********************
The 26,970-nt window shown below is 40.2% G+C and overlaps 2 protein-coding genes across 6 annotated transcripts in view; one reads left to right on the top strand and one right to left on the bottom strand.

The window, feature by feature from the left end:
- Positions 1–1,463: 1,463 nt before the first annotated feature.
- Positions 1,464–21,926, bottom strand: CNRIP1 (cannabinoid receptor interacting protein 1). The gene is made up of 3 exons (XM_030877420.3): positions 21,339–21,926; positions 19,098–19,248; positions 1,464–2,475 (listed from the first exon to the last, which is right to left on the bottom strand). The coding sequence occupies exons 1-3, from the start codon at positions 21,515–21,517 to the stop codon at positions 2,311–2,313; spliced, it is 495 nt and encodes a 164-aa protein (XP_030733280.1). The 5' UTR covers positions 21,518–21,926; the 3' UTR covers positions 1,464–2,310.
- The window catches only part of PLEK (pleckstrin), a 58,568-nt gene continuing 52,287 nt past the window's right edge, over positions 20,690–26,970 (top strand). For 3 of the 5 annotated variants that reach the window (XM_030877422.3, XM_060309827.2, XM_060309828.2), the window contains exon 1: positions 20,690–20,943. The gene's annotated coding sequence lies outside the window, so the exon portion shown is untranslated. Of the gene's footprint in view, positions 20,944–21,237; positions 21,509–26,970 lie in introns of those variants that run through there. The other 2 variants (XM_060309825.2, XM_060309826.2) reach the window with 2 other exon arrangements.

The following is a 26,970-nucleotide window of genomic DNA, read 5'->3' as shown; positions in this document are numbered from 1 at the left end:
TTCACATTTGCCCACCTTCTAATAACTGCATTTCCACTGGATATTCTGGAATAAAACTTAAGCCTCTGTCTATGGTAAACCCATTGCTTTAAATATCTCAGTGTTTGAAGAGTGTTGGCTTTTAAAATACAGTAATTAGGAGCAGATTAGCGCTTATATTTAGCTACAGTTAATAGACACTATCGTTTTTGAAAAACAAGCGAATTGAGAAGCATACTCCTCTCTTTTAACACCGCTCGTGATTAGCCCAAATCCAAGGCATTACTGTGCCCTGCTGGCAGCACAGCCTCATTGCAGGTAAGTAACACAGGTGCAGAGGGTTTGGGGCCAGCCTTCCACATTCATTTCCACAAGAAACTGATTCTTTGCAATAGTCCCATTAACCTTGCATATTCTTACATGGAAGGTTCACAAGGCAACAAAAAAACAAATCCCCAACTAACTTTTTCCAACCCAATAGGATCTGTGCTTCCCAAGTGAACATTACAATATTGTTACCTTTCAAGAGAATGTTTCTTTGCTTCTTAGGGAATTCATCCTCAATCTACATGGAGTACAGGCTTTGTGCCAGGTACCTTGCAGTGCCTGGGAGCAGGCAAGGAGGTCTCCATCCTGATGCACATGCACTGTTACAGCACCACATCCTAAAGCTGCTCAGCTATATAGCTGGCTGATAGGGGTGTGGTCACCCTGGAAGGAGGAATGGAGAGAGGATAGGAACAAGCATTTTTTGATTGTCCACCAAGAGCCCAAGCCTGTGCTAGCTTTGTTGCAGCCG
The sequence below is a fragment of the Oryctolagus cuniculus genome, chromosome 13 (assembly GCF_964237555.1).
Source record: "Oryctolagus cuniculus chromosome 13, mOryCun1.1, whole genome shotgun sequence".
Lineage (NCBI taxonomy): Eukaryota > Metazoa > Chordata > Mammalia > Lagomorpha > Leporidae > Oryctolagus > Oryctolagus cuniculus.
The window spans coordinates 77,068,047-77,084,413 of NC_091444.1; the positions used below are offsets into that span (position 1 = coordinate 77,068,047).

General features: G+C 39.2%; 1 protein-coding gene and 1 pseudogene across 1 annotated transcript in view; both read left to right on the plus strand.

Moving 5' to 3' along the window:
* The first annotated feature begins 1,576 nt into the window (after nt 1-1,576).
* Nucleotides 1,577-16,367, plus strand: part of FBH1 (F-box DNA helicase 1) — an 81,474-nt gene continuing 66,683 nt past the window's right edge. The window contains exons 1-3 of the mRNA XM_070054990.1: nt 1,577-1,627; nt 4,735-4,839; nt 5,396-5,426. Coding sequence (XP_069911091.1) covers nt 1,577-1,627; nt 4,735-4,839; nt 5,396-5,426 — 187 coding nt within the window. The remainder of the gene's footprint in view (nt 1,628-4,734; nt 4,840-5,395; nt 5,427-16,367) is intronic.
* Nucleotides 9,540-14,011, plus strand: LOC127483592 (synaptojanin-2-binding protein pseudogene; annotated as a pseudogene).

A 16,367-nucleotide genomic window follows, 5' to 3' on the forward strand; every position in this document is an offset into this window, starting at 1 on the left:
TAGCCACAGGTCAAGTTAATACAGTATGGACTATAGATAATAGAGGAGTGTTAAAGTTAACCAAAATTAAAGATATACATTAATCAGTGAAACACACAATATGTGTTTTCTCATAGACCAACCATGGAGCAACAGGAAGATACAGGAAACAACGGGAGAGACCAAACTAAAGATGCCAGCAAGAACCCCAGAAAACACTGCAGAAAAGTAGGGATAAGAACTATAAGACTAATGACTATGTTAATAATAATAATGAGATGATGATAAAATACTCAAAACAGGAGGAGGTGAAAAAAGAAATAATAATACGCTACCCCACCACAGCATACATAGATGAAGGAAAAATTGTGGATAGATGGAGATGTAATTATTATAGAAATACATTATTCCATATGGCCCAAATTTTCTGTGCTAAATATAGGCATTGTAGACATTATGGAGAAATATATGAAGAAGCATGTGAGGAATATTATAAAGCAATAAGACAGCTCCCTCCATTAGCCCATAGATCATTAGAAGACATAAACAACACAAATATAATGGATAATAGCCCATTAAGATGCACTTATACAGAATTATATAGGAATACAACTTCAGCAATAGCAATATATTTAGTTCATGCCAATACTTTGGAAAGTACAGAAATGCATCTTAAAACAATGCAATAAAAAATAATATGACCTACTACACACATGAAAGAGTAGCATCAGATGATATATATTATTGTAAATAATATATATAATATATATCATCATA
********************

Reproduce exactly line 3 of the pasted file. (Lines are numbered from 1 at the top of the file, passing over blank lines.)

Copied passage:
- Positions 1–1,463: 1,463 nt before the first annotated feature.